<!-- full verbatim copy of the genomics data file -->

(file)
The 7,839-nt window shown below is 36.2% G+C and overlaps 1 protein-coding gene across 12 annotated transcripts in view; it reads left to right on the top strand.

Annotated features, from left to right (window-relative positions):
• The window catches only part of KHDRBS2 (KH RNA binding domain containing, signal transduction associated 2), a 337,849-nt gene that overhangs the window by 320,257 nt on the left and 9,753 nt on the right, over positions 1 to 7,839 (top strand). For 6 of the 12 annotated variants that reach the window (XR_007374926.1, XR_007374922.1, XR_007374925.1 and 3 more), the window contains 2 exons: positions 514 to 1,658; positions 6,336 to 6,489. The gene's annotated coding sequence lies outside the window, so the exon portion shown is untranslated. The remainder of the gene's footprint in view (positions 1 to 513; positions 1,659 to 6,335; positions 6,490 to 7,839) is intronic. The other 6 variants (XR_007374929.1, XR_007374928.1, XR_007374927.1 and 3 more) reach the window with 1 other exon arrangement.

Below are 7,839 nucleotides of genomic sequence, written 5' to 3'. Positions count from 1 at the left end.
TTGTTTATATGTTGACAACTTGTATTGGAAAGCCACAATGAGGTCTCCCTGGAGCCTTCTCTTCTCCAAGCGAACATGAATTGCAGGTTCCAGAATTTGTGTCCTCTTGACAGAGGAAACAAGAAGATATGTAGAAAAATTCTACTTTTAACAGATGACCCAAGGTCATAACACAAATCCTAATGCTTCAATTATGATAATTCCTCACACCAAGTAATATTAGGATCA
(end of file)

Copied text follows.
The 7,839-nt window shown below is 36.2% G+C and overlaps 1 protein-coding gene across 12 annotated transcripts in view; it reads left to right on the top strand.

Annotated features, from left to right (window-relative positions):
• The window catches only part of KHDRBS2 (KH RNA binding domain containing, signal transduction associated 2), a 337,849-nt gene that overhangs the window by 320,257 nt on the left and 9,753 nt on the right, over positions 1 to 7,839 (top strand). For 6 of the 12 annotated variants that reach the window (XR_007374926.1, XR_007374922.1, XR_007374925.1 and 3 more), the window contains 2 exons: positions 514 to 1,658; positions 6,336 to 6,489. The gene's annotated coding sequence lies outside the window, so the exon portion shown is untranslated. The remainder of the gene's footprint in view (positions 1 to 513; positions 1,659 to 6,335; positions 6,490 to 7,839) is intronic. The other 6 variants (XR_007374929.1, XR_007374928.1, XR_007374927.1 and 3 more) reach the window with 1 other exon arrangement.

Below are 7,839 nucleotides of genomic sequence, written 5' to 3'. Positions count from 1 at the left end.
TTGTTTATATGTTGACAACTTGTATTGGAAAGCCACAATGAGGTCTCCCTGGAGCCTTCTCTTCTCCAAGCGAACATGAATTGCAGGTTCCAGAATTTGTGTCCTCTTGACAGAGGAAACAAGAAGATATGTAGAAAAATTCTACTTTTAACAGATGACCCAAGGTCATAACACAAATCCTAATGCTTCAATTATGATAATTCCTCACACCAAGTAATATTAGGATCA